Occasionally wonky but overall a good case for how the dismal science can make the world less—well, dismal.

Pub Date: Nov. 12, 2019

ISBN: 978-1-61039-950-0

Page Count: 432

Publisher: PublicAffairs

Review Posted Online: Aug. 28, 2019

Kirkus Reviews Issue: Sept. 15, 2019

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Smart, engaging sportswriting—good reading for organization builders as well as Pats fans.

Action-packed tale of the building of the New England Patriots over the course of seven decades.

Prolific writer Benedict has long blended two interests—sports and business—and the Patriots are emblematic of both. Founded in 1959 as the Boston Patriots, the team built a strategic home field between that city and Providence. When original owner Billy Sullivan sold the flailing team in 1988, it was $126 million in the hole, a condition so dire that “Sullivan had to beg the NFL to release emergency funds so he could pay his players.” Victor Kiam, the razor magnate, bought the long since renamed New England Patriots, but rival Robert Kraft bought first the parking lots and then the stadium—and “it rankled Kiam that he bore all the risk as the owner of the team but virtually all of the revenue that the team generated went to Kraft.” Check and mate. Kraft finally took over the team in 1994. Kraft inherited coach Bill Parcells, who in turn brought in star quarterback Drew Bledsoe, “the Patriots’ most prized player.” However, as the book’s nimbly constructed opening recounts, in 2001, Bledsoe got smeared in a hit “so violent that players along the Patriots sideline compared the sound of the collision to a car crash.” After that, it was backup Tom Brady’s team. Gridiron nerds will debate whether Brady is the greatest QB and Bill Belichick the greatest coach the game has ever known, but certainly they’ve had their share of controversy. The infamous “Deflategate” incident of 2015 takes up plenty of space in the late pages of the narrative, and depending on how you read between the lines, Brady was either an accomplice or an unwitting beneficiary. Still, as the author writes, by that point Brady “had started in 223 straight regular-season games,” an enviable record on a team that itself has racked up impressive stats.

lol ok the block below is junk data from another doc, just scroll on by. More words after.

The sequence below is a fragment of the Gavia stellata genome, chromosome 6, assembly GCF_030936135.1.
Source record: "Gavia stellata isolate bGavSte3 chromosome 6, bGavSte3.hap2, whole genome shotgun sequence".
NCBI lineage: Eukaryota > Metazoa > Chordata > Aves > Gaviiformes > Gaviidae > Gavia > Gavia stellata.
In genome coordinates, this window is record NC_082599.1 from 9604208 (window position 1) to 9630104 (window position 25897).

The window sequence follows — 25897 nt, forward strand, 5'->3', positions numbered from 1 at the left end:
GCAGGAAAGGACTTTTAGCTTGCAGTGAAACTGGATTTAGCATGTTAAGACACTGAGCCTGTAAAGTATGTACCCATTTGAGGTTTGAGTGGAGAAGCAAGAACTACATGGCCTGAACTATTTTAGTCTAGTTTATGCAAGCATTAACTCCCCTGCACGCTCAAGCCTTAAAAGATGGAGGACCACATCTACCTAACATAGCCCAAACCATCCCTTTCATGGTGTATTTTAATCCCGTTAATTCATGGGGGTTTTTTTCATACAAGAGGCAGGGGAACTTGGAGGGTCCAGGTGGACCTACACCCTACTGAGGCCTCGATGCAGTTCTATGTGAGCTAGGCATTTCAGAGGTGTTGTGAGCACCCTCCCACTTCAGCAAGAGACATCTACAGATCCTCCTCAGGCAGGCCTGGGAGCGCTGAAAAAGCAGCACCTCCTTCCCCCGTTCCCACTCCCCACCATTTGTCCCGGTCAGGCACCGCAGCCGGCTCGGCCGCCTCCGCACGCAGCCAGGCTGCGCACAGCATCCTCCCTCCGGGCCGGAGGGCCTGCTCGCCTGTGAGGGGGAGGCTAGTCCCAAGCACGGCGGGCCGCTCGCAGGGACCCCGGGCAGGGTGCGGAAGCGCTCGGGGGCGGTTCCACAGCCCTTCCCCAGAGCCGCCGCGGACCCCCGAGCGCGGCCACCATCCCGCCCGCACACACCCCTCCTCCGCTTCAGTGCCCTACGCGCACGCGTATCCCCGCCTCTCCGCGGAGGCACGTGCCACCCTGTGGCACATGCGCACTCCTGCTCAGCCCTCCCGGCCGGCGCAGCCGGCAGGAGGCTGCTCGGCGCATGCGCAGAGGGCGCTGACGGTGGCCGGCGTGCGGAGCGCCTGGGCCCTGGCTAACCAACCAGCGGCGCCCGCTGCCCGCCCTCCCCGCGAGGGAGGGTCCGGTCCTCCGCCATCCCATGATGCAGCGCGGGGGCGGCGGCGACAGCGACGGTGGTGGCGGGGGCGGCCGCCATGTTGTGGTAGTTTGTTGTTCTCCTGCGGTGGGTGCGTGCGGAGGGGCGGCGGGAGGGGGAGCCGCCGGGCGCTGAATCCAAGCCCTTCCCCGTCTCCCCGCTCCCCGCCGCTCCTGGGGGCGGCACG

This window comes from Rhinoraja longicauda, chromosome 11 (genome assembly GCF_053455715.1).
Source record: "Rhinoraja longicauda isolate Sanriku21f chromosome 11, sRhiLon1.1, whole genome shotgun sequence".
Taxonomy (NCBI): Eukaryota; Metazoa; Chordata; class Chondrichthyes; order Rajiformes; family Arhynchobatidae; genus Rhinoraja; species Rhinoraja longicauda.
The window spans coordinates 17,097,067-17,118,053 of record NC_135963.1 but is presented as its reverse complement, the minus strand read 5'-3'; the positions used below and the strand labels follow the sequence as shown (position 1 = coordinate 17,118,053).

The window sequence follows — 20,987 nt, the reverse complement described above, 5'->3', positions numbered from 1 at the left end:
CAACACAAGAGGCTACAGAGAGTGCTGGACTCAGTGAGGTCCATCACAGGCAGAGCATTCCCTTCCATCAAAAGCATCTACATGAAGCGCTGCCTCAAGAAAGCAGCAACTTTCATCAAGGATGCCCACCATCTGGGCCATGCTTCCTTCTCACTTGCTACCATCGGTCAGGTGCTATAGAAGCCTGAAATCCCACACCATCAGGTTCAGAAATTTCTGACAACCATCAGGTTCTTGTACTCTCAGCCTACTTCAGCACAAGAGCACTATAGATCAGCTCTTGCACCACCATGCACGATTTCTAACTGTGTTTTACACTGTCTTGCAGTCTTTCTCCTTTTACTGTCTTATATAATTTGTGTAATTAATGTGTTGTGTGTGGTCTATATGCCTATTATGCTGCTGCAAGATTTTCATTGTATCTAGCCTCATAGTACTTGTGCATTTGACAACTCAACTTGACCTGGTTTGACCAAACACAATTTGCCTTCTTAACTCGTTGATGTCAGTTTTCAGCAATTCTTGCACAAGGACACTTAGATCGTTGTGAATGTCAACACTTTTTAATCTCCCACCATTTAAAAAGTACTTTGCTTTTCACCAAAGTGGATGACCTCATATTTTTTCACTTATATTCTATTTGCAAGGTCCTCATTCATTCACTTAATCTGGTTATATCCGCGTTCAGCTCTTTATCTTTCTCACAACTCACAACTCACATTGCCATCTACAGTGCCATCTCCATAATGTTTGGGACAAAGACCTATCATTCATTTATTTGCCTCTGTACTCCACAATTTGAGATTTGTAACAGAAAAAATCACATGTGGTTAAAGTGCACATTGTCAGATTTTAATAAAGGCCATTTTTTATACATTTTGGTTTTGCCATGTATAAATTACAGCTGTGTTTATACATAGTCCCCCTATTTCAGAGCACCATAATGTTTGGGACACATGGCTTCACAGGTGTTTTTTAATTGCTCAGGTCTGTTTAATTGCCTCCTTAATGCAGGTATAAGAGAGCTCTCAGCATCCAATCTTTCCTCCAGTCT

Smart, engaging sportswriting—good reading for organization builders as well as Pats fans.

Pub Date: Sept. 1, 2020

ISBN: 978-1-982134-10-5

Page Count: 592

Publisher: Avid Reader Press

Review Posted Online: Aug. 25, 2020

Kirkus Reviews Issue: Sept. 15, 2020